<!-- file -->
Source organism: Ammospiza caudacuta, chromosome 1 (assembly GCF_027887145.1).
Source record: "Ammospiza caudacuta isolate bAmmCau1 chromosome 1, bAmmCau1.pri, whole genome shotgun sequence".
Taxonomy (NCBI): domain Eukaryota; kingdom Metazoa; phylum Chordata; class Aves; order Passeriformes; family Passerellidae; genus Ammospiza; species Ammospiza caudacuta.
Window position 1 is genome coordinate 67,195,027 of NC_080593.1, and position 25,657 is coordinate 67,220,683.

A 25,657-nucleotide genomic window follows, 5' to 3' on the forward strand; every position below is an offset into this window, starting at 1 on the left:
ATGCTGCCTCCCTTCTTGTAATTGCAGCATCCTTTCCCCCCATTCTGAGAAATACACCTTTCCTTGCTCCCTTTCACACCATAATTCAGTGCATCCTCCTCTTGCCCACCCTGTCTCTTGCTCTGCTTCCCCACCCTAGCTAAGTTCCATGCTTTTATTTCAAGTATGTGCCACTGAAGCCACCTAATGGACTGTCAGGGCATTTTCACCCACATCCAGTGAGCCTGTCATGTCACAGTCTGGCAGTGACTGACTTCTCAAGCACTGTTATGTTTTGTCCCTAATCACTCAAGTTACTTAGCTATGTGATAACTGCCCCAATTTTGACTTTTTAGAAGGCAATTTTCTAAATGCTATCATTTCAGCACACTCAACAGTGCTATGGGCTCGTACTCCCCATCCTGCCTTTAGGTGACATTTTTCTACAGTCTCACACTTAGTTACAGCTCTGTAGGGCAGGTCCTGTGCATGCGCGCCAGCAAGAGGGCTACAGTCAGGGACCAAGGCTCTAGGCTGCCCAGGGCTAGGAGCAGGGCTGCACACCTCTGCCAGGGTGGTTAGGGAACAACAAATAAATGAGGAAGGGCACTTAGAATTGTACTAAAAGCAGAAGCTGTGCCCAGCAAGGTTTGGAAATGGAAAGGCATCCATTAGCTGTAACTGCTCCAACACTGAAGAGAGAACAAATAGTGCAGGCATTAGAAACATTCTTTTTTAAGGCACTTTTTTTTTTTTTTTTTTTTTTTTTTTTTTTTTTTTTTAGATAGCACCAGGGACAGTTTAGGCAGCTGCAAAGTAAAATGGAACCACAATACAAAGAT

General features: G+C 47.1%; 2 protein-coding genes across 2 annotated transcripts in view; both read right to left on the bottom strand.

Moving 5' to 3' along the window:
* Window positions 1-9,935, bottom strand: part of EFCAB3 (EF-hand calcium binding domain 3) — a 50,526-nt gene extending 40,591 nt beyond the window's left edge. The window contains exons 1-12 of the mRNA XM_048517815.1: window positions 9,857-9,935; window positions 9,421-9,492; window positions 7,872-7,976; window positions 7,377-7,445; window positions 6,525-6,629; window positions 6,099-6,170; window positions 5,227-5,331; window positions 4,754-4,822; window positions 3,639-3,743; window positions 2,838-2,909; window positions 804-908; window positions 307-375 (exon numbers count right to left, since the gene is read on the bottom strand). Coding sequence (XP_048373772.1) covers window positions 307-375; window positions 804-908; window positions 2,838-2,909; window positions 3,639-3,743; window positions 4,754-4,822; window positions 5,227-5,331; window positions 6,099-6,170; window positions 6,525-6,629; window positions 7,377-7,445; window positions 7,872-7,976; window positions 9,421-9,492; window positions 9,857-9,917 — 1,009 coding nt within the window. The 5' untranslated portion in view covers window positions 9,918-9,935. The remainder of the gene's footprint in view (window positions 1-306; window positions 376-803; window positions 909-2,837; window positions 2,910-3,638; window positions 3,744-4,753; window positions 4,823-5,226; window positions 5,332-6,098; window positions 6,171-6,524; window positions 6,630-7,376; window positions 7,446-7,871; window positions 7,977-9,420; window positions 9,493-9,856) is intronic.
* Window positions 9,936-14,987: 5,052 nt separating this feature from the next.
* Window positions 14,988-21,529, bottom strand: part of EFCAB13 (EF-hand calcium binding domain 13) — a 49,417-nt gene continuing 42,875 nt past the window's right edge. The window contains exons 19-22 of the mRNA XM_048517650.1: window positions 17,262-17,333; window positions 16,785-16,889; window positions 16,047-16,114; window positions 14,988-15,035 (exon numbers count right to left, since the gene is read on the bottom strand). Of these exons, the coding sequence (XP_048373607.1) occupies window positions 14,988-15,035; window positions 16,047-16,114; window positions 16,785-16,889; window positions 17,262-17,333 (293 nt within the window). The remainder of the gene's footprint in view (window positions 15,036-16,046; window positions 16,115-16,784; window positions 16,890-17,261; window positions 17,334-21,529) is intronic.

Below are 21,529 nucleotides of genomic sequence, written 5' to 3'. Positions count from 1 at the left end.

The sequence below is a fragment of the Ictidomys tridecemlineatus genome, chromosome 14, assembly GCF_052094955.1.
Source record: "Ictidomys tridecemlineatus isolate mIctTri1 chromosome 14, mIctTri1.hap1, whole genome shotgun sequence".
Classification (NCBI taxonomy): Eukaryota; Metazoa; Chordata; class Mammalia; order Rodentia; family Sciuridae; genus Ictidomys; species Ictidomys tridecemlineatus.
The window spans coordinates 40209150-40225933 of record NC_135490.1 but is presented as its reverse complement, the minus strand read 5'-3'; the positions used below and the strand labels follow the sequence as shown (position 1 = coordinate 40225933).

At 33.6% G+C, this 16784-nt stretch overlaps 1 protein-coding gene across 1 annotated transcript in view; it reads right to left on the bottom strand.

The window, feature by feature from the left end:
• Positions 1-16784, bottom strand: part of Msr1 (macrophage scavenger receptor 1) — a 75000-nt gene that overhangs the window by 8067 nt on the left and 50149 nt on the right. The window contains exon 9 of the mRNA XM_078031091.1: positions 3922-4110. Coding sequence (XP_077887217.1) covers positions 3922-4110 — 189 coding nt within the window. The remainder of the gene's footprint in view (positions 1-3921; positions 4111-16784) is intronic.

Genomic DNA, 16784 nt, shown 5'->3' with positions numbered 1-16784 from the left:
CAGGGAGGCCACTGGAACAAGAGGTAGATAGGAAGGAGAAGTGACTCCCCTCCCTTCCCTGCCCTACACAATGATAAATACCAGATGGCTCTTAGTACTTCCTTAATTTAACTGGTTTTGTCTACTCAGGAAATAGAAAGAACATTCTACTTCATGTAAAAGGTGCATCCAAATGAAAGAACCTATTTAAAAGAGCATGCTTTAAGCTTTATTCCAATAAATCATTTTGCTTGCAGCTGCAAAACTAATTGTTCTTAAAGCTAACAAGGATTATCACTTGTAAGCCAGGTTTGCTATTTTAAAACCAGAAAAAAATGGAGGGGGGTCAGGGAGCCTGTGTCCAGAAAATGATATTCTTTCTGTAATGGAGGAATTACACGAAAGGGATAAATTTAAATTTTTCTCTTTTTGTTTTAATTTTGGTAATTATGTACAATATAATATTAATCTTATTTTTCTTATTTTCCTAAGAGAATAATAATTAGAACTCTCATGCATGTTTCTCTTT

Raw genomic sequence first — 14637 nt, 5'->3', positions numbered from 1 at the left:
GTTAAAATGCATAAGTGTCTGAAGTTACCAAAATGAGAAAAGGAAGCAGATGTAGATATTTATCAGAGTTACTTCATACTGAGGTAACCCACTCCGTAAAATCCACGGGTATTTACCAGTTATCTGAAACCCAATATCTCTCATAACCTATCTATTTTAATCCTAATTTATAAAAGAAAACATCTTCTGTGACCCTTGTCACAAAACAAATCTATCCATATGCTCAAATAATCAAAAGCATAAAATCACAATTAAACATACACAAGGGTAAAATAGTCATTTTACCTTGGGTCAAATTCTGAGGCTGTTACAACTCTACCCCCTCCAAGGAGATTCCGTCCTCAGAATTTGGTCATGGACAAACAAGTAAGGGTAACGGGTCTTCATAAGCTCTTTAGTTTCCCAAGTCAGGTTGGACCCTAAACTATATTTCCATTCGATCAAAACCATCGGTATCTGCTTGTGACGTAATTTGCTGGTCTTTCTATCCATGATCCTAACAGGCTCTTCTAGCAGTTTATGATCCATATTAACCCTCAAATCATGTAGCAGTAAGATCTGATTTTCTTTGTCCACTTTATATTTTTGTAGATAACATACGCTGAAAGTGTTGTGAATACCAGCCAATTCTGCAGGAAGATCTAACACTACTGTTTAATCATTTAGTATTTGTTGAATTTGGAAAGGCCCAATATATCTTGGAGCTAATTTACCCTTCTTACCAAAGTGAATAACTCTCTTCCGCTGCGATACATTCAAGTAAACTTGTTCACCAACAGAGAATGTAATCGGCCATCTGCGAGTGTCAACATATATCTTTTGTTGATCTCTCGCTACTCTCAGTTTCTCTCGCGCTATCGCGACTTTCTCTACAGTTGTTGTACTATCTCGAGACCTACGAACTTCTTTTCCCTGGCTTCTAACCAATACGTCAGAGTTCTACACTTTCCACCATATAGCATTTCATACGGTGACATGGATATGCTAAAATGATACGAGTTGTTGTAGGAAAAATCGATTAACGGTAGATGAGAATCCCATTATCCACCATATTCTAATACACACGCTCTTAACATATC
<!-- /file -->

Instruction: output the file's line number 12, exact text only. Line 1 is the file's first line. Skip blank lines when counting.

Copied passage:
Below are 21,529 nucleotides of genomic sequence, written 5' to 3'. Positions count from 1 at the left end.